Warranty

Check the finer details of the manufacturer's warranty to find out what's covered and for how long. These commonly range from three to six years, but the mower itself may be covered for a different period of time to the battery and charger.

Electric and cordless vs petrol lawn mowers

Why choose a cordless or electric mower instead of a petrol-powered one? There are a few important reasons:

  • They're easy to use. Petrol lawn mowers can seem a little complicated but with electric models, all you have to do is insert the rechargeable battery or plug in the power cord, then push a button to turn it on.
  • They're quiet. Electric and battery mowers can cut your grass much more quietly than petrol models and keep your neighbours happy. They also produce less vibration than petrol mowers and generally weigh less.
  • There's less maintenance required. You don't have to spend money on petrol, change oil, replace spark plugs or worry about any of the other mechanical maintenance tasks that come with a petrol mower.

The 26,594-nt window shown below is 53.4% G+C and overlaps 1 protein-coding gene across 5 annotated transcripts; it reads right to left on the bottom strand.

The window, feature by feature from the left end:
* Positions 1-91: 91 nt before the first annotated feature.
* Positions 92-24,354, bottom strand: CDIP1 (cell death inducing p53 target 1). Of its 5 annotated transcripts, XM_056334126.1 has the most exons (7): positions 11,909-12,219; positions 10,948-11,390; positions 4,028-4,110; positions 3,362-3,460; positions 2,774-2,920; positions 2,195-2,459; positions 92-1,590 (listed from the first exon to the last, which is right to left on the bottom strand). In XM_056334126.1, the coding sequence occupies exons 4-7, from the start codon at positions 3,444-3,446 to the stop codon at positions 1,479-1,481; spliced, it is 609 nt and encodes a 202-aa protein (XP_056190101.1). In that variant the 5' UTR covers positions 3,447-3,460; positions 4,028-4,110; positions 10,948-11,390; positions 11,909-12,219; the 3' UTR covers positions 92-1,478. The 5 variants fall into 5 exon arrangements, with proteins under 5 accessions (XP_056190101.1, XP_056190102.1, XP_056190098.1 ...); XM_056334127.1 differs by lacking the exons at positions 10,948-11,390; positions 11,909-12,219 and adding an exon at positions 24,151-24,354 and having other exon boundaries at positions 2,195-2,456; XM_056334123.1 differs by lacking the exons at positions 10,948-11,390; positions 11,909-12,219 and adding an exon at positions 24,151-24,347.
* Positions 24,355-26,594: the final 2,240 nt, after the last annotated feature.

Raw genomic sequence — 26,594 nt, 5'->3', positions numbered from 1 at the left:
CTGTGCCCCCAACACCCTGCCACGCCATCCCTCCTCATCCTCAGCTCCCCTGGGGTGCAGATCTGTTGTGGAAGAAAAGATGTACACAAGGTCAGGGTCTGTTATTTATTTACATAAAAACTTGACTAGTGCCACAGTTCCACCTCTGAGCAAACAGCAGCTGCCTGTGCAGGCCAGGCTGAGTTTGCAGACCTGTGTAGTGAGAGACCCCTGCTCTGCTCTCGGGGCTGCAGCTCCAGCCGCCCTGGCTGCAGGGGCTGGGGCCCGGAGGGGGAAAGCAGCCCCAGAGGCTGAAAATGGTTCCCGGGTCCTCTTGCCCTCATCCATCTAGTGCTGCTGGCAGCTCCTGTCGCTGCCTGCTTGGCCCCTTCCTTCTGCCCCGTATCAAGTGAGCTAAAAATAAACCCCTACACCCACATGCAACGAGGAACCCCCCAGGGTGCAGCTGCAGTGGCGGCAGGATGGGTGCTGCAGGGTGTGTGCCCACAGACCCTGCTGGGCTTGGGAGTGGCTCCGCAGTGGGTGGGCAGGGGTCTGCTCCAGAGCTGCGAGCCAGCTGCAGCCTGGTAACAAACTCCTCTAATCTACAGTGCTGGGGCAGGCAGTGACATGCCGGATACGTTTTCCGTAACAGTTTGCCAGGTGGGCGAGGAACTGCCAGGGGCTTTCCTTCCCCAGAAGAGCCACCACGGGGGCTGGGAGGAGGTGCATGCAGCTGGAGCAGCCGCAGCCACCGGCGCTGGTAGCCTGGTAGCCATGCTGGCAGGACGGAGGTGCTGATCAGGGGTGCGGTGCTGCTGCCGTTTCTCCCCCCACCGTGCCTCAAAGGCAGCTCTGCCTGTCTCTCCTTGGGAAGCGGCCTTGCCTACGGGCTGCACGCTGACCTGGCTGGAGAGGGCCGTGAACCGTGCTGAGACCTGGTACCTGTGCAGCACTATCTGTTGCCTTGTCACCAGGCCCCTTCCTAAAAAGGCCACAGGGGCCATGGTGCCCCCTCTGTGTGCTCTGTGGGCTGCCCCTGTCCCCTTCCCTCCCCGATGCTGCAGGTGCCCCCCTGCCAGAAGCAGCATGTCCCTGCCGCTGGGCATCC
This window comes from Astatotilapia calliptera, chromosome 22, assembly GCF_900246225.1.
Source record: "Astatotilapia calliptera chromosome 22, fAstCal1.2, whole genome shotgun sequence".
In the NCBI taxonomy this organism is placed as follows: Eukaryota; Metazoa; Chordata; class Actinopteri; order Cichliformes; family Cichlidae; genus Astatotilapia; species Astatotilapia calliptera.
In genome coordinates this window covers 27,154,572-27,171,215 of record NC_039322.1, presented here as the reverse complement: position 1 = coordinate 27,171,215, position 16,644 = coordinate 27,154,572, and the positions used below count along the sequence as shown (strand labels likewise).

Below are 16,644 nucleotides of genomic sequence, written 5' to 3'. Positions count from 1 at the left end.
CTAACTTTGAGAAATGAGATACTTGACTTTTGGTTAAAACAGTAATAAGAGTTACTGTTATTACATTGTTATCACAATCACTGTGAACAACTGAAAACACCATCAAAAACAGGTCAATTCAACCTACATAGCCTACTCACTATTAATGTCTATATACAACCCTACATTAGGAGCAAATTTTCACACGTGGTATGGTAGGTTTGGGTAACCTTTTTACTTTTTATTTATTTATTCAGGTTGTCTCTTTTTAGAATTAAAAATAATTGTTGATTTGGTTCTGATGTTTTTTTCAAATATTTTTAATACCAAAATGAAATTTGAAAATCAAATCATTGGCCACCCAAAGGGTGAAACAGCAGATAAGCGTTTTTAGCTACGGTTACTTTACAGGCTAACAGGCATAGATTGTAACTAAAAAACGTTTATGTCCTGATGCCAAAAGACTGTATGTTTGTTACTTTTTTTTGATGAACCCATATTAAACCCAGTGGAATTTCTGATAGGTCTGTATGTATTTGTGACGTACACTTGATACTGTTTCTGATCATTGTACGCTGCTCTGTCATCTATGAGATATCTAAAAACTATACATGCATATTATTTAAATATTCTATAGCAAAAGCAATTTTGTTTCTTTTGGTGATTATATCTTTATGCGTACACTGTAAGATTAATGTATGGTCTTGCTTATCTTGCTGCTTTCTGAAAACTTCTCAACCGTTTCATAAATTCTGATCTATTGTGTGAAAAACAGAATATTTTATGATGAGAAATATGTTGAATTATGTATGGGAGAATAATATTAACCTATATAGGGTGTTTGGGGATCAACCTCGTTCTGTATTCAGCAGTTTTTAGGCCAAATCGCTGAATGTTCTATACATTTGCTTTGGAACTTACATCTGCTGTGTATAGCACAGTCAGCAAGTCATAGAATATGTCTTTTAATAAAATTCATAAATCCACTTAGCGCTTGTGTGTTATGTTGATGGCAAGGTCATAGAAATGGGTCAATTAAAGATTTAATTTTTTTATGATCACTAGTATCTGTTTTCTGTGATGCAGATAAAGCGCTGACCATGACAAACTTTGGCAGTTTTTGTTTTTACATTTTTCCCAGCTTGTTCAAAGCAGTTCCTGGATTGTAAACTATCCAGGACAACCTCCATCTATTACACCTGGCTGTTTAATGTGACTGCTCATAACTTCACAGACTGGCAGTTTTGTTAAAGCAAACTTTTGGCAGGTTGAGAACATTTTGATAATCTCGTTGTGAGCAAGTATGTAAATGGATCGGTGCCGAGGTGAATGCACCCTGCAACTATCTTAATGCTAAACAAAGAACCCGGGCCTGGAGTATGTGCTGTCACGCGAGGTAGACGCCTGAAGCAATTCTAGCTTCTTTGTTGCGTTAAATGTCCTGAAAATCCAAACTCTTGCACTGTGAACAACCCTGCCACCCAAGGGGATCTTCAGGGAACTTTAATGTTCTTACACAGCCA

• They're more environmentally friendly. Electric mowers are a more environmentally-friendly choice for the eco-conscious gardener.

However, despite their advantages, battery and electric mowers have several unique drawbacks:

Electric
  • You'll need to be within easy distance of a power point
  • Lugging around an extension cord means limited mobility and there's also a risk of cutting the cord
  • Not as much power as petrol mowers
  • Tend to have narrow cutting widths so aren't suitable for larger lawns
Cordless
  • Not as powerful as petrol mowers
  • More expensive than corded models
  • Limited run time
  • Batteries will eventually need to be replaced

With these disadvantages in mind, there are some circumstances where you might decide that petrol power is the way to go. If you've got a decent-sized lawn to mow or you just want maximum cutting power, a new four-stroke mower might be your preferred choice.

Other garden power tools worth considering

If you're planning on buying a cordless mower, it may be worth considering whether there are any other battery-powered garden tools you need in your shed. This is because the battery that runs your mower will also usually be able to run other tools from the same manufacturer, including:

  • Whipper snippers
  • Hedge trimmers
  • Leaf blowers and blower vacs
  • Chainsaws
  • Pressure washers